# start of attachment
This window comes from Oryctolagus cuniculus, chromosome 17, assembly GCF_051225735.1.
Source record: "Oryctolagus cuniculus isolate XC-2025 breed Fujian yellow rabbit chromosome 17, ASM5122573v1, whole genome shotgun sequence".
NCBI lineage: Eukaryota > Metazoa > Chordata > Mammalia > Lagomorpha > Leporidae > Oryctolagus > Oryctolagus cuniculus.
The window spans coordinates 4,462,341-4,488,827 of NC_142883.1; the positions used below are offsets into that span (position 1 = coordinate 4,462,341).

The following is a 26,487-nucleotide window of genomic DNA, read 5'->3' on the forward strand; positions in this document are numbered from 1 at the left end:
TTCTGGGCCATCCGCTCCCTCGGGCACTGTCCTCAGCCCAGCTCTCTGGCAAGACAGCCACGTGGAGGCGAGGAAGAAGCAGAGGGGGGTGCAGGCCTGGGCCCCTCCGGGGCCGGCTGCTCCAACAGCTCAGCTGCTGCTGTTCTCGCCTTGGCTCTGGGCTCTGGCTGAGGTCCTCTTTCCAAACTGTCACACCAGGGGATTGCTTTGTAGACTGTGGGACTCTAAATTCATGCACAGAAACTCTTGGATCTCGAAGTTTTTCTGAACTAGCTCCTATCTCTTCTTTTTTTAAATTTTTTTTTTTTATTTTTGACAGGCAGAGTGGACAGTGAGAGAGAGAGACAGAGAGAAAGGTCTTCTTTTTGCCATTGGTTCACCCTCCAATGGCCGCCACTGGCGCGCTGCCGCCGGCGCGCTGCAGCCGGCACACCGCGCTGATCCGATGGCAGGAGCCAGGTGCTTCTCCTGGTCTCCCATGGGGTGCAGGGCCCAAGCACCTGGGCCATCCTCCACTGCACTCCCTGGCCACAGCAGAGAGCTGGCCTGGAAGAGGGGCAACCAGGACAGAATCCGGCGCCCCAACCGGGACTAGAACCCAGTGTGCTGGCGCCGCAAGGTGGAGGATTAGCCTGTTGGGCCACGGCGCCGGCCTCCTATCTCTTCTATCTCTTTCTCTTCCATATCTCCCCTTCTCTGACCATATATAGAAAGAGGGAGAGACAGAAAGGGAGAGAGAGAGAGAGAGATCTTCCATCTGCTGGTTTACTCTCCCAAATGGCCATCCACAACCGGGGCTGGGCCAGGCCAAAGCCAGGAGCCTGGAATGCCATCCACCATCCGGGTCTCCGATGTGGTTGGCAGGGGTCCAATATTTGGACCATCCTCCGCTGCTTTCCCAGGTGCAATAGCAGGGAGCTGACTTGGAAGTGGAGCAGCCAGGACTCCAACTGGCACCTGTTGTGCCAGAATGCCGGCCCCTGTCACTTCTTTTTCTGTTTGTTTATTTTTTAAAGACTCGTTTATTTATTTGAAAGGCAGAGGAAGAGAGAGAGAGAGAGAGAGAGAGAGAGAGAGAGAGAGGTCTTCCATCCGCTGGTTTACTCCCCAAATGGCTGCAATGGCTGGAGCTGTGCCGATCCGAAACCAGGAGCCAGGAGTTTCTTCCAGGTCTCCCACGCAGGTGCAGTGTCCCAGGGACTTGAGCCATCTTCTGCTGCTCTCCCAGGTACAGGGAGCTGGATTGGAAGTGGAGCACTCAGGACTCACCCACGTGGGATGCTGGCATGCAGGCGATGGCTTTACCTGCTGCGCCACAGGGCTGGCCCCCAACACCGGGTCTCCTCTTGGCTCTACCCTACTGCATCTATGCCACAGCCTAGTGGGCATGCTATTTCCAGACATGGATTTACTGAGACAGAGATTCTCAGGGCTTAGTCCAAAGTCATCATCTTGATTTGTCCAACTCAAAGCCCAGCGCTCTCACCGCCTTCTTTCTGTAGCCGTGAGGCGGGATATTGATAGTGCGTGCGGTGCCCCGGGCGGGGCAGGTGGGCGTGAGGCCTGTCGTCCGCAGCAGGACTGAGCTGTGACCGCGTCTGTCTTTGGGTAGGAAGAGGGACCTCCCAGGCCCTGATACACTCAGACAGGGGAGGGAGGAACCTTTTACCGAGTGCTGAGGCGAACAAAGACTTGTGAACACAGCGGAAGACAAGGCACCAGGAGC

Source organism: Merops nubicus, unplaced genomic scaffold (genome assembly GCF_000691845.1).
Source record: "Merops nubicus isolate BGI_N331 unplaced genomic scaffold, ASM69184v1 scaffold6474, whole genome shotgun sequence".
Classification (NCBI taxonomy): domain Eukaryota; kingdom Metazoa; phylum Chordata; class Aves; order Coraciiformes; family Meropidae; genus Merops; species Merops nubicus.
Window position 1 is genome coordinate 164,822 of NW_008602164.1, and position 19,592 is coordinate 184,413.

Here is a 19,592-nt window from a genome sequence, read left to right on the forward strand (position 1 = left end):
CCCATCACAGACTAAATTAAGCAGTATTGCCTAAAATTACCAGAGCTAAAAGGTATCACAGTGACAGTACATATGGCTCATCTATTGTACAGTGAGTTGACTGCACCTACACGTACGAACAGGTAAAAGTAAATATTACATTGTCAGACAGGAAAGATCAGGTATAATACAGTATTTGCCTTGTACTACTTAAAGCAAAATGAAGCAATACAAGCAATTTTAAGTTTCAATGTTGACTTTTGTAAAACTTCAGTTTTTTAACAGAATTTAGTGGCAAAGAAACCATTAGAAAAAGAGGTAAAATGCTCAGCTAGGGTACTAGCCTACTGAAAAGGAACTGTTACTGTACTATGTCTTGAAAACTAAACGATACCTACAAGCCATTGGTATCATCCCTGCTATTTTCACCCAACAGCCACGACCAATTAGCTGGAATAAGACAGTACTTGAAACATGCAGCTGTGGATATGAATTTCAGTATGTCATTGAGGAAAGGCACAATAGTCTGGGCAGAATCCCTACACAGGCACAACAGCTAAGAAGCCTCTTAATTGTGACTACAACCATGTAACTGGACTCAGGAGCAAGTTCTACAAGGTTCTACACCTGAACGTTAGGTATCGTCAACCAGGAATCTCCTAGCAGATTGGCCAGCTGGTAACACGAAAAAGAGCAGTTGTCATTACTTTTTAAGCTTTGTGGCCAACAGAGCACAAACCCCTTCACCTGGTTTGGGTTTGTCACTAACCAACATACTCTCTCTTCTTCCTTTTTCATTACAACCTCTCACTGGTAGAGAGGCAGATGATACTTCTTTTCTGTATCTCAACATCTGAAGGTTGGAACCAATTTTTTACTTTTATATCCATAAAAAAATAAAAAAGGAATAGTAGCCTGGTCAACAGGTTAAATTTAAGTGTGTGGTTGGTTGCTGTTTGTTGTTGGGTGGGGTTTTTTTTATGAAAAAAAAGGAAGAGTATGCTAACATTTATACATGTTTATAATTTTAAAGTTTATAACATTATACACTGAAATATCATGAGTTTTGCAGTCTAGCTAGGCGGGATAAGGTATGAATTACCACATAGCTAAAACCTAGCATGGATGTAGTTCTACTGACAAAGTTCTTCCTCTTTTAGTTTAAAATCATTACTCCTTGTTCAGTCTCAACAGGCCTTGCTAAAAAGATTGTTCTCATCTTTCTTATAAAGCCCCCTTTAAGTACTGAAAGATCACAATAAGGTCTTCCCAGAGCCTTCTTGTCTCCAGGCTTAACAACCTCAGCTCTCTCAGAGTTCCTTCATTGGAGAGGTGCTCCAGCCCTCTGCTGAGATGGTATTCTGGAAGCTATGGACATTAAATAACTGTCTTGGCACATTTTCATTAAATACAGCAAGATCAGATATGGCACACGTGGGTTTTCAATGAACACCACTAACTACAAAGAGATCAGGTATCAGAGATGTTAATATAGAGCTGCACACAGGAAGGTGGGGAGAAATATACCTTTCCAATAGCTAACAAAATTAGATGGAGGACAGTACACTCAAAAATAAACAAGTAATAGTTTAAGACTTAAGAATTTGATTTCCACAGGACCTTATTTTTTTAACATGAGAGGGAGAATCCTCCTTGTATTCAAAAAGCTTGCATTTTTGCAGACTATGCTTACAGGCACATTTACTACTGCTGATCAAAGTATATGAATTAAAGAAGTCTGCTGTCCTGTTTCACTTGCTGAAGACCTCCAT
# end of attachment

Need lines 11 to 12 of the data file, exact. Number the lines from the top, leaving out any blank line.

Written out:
Here is a 19,592-nt window from a genome sequence, read left to right on the forward strand (position 1 = left end):
CCCATCACAGACTAAATTAAGCAGTATTGCCTAAAATTACCAGAGCTAAAAGGTATCACAGTGACAGTACATATGGCTCATCTATTGTACAGTGAGTTGACTGCACCTACACGTACGAACAGGTAAAAGTAAATATTACATTGTCAGACAGGAAAGATCAGGTATAATACAGTATTTGCCTTGTACTACTTAAAGCAAAATGAAGCAATACAAGCAATTTTAAGTTTCAATGTTGACTTTTGTAAAACTTCAGTTTTTTAACAGAATTTAGTGGCAAAGAAACCATTAGAAAAAGAGGTAAAATGCTCAGCTAGGGTACTAGCCTACTGAAAAGGAACTGTTACTGTACTATGTCTTGAAAACTAAACGATACCTACAAGCCATTGGTATCATCCCTGCTATTTTCACCCAACAGCCACGACCAATTAGCTGGAATAAGACAGTACTTGAAACATGCAGCTGTGGATATGAATTTCAGTATGTCATTGAGGAAAGGCACAATAGTCTGGGCAGAATCCCTACACAGGCACAACAGCTAAGAAGCCTCTTAATTGTGACTACAACCATGTAACTGGACTCAGGAGCAAGTTCTACAAGGTTCTACACCTGAACGTTAGGTATCGTCAACCAGGAATCTCCTAGCAGATTGGCCAGCTGGTAACACGAAAAAGAGCAGTTGTCATTACTTTTTAAGCTTTGTGGCCAACAGAGCACAAACCCCTTCACCTGGTTTGGGTTTGTCACTAACCAACATACTCTCTCTTCTTCCTTTTTCATTACAACCTCTCACTGGTAGAGAGGCAGATGATACTTCTTTTCTGTATCTCAACATCTGAAGGTTGGAACCAATTTTTTACTTTTATATCCATAAAAAAATAAAAAAGGAATAGTAGCCTGGTCAACAGGTTAAATTTAAGTGTGTGGTTGGTTGCTGTTTGTTGTTGGGTGGGGTTTTTTTTATGAAAAAAAAGGAAGAGTATGCTAACATTTATACATGTTTATAATTTTAAAGTTTATAACATTATACACTGAAATATCATGAGTTTTGCAGTCTAGCTAGGCGGGATAAGGTATGAATTACCACATAGCTAAAACCTAGCATGGATGTAGTTCTACTGACAAAGTTCTTCCTCTTTTAGTTTAAAATCATTACTCCTTGTTCAGTCTCAACAGGCCTTGCTAAAAAGATTGTTCTCATCTTTCTTATAAAGCCCCCTTTAAGTACTGAAAGATCACAATAAGGTCTTCCCAGAGCCTTCTTGTCTCCAGGCTTAACAACCTCAGCTCTCTCAGAGTTCCTTCATTGGAGAGGTGCTCCAGCCCTCTGCTGAGATGGTATTCTGGAAGCTATGGACATTAAATAACTGTCTTGGCACATTTTCATTAAATACAGCAAGATCAGATATGGCACACGTGGGTTTTCAATGAACACCACTAACTACAAAGAGATCAGGTATCAGAGATGTTAATATAGAGCTGCACACAGGAAGGTGGGGAGAAATATACCTTTCCAATAGCTAACAAAATTAGATGGAGGACAGTACACTCAAAAATAAACAAGTAATAGTTTAAGACTTAAGAATTTGATTTCCACAGGACCTTATTTTTTTAACATGAGAGGGAGAATCCTCCTTGTATTCAAAAAGCTTGCATTTTTGCAGACTATGCTTACAGGCACATTTACTACTGCTGATCAAAGTATATGAATTAAAGAAGTCTGCTGTCCTGTTTCACTTGCTGAAGACCTCCAT